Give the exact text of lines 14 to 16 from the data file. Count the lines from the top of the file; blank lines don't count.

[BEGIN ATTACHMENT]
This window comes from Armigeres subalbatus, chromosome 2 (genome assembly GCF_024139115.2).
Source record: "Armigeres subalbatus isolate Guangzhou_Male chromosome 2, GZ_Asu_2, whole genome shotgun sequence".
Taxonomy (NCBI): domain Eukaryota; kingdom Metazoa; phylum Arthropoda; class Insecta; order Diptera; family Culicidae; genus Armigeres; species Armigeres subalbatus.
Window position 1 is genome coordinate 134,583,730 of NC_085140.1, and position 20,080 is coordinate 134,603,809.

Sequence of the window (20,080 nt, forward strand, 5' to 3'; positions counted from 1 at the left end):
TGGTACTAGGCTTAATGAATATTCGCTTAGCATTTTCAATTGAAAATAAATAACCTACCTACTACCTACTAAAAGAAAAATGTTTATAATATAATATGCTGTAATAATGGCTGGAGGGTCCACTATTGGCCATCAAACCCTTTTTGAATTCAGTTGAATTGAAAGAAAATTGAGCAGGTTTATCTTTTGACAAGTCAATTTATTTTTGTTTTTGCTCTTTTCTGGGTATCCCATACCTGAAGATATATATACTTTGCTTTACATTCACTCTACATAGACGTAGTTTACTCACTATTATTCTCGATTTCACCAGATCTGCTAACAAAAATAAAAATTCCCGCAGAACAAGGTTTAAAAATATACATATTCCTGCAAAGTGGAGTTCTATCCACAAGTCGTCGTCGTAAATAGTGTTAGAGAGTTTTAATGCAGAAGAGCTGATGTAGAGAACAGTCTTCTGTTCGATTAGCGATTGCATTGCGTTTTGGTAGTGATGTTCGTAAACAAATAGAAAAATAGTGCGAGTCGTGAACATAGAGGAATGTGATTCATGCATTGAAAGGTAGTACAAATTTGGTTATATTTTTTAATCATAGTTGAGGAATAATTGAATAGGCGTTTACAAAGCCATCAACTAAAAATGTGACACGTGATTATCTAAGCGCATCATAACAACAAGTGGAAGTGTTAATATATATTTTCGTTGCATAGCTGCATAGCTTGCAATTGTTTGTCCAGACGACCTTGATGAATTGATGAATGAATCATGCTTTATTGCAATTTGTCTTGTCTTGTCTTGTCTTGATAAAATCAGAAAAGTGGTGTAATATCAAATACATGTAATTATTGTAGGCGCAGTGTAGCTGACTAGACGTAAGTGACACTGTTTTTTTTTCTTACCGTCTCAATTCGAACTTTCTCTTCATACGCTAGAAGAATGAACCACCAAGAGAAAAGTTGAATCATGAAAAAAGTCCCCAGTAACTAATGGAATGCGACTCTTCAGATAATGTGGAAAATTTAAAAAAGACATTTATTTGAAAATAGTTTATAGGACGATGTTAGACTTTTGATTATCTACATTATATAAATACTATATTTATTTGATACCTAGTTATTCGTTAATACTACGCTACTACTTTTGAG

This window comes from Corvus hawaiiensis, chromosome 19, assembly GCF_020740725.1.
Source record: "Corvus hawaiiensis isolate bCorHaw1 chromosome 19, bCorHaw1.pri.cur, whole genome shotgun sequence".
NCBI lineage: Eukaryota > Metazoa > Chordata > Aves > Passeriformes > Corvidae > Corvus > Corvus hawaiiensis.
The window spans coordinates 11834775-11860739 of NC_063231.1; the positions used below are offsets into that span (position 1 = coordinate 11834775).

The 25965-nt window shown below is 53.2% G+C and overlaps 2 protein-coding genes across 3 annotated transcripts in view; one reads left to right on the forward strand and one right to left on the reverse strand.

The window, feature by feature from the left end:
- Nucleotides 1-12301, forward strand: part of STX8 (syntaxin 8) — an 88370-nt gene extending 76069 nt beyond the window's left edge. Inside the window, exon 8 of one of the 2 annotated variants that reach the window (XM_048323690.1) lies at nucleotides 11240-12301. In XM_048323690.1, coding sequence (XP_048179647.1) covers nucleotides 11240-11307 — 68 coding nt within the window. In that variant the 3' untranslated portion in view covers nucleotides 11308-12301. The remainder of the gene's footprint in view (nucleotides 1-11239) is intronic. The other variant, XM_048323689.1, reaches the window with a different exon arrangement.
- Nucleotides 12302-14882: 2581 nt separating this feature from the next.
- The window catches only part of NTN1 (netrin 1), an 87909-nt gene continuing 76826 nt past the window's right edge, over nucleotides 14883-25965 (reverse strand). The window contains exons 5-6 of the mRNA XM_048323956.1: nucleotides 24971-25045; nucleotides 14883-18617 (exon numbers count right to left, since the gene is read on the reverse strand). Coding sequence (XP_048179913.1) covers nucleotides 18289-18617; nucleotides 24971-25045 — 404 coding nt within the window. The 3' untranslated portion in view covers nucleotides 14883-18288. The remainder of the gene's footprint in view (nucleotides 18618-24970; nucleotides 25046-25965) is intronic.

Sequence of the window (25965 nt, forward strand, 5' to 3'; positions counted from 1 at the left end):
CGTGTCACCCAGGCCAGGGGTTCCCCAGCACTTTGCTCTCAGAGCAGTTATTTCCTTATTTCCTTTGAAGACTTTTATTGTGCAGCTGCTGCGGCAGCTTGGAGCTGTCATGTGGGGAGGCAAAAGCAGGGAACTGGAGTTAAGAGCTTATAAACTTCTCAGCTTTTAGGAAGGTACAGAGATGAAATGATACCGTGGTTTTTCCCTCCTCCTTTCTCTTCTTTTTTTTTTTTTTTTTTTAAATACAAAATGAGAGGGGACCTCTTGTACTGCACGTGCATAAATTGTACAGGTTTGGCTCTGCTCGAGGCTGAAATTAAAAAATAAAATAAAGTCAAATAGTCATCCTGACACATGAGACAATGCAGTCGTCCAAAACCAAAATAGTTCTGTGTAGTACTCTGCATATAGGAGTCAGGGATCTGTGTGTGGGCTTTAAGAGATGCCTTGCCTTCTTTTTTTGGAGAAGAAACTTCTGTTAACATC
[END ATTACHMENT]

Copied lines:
- Nucleotides 12302-14882: 2581 nt separating this feature from the next.
- The window catches only part of NTN1 (netrin 1), an 87909-nt gene continuing 76826 nt past the window's right edge, over nucleotides 14883-25965 (reverse strand). The window contains exons 5-6 of the mRNA XM_048323956.1: nucleotides 24971-25045; nucleotides 14883-18617 (exon numbers count right to left, since the gene is read on the reverse strand). Coding sequence (XP_048179913.1) covers nucleotides 18289-18617; nucleotides 24971-25045 — 404 coding nt within the window. The 3' untranslated portion in view covers nucleotides 14883-18288. The remainder of the gene's footprint in view (nucleotides 18618-24970; nucleotides 25046-25965) is intronic.

Sequence of the window (25965 nt, forward strand, 5' to 3'; positions counted from 1 at the left end):